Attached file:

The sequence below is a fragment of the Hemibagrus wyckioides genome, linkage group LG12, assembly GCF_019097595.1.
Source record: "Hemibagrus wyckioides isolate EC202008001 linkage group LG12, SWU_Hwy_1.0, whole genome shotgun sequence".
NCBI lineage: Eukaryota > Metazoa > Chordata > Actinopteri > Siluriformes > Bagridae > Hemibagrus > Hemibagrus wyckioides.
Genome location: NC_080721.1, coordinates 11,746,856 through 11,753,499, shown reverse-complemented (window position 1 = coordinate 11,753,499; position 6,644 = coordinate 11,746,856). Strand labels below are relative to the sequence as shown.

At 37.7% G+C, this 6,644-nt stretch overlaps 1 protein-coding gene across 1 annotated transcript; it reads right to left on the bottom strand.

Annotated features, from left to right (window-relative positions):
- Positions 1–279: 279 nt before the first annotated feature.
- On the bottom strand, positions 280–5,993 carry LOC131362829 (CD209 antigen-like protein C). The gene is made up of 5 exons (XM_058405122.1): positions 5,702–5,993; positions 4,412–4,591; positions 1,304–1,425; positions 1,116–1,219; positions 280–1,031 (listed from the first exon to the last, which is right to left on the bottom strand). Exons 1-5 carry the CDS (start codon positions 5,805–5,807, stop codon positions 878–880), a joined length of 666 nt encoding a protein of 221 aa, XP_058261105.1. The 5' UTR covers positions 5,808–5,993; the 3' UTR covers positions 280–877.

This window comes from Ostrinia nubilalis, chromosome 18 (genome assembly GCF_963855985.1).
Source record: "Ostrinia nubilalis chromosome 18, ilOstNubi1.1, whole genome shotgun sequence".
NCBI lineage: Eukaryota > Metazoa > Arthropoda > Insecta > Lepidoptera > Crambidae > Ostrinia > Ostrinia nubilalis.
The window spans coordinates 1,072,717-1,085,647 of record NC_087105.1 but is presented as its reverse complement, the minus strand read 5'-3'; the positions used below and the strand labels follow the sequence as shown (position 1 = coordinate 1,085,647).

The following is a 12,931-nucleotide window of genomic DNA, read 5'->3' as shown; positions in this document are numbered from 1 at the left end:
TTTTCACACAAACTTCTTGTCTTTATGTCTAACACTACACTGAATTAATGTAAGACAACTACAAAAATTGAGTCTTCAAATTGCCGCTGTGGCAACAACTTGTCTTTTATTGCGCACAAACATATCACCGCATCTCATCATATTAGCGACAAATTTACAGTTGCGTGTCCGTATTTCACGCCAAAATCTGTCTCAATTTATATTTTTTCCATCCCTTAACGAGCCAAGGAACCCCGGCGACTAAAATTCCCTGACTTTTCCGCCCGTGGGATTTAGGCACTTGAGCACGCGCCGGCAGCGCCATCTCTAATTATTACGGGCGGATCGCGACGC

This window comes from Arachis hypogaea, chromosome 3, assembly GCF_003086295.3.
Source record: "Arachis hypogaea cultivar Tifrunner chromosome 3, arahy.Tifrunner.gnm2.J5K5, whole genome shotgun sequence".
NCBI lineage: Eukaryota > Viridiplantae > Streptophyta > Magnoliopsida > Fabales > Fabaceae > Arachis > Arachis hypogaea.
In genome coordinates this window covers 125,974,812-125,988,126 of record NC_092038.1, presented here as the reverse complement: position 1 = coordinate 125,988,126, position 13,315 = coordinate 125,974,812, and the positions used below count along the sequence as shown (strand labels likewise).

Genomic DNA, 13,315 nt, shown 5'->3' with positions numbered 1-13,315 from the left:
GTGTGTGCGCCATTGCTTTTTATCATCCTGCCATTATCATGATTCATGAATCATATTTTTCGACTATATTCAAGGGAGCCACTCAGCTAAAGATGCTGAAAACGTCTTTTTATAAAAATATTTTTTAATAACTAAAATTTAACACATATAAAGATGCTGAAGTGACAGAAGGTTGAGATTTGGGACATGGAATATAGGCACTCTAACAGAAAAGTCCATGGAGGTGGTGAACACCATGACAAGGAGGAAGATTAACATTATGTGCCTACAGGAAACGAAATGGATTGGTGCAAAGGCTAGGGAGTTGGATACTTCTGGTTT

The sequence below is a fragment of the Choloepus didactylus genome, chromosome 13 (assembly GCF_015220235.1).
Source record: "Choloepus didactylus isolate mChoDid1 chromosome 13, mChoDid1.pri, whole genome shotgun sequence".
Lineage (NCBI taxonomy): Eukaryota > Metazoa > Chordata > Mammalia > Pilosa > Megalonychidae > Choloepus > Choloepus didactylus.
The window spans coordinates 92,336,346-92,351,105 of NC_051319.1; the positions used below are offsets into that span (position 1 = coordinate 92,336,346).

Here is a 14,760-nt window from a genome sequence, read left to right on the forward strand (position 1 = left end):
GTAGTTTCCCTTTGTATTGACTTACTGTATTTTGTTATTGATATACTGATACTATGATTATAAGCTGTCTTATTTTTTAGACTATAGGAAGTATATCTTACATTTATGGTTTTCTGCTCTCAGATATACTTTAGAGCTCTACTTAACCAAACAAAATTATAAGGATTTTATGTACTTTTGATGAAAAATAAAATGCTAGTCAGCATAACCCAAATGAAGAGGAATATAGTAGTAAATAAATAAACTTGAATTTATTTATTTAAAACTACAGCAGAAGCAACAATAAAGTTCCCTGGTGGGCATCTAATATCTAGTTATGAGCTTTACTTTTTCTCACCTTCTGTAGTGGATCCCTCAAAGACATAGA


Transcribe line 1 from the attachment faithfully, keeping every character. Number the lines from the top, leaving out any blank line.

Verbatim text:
The sequence below is a fragment of the Hemibagrus wyckioides genome, linkage group LG12, assembly GCF_019097595.1.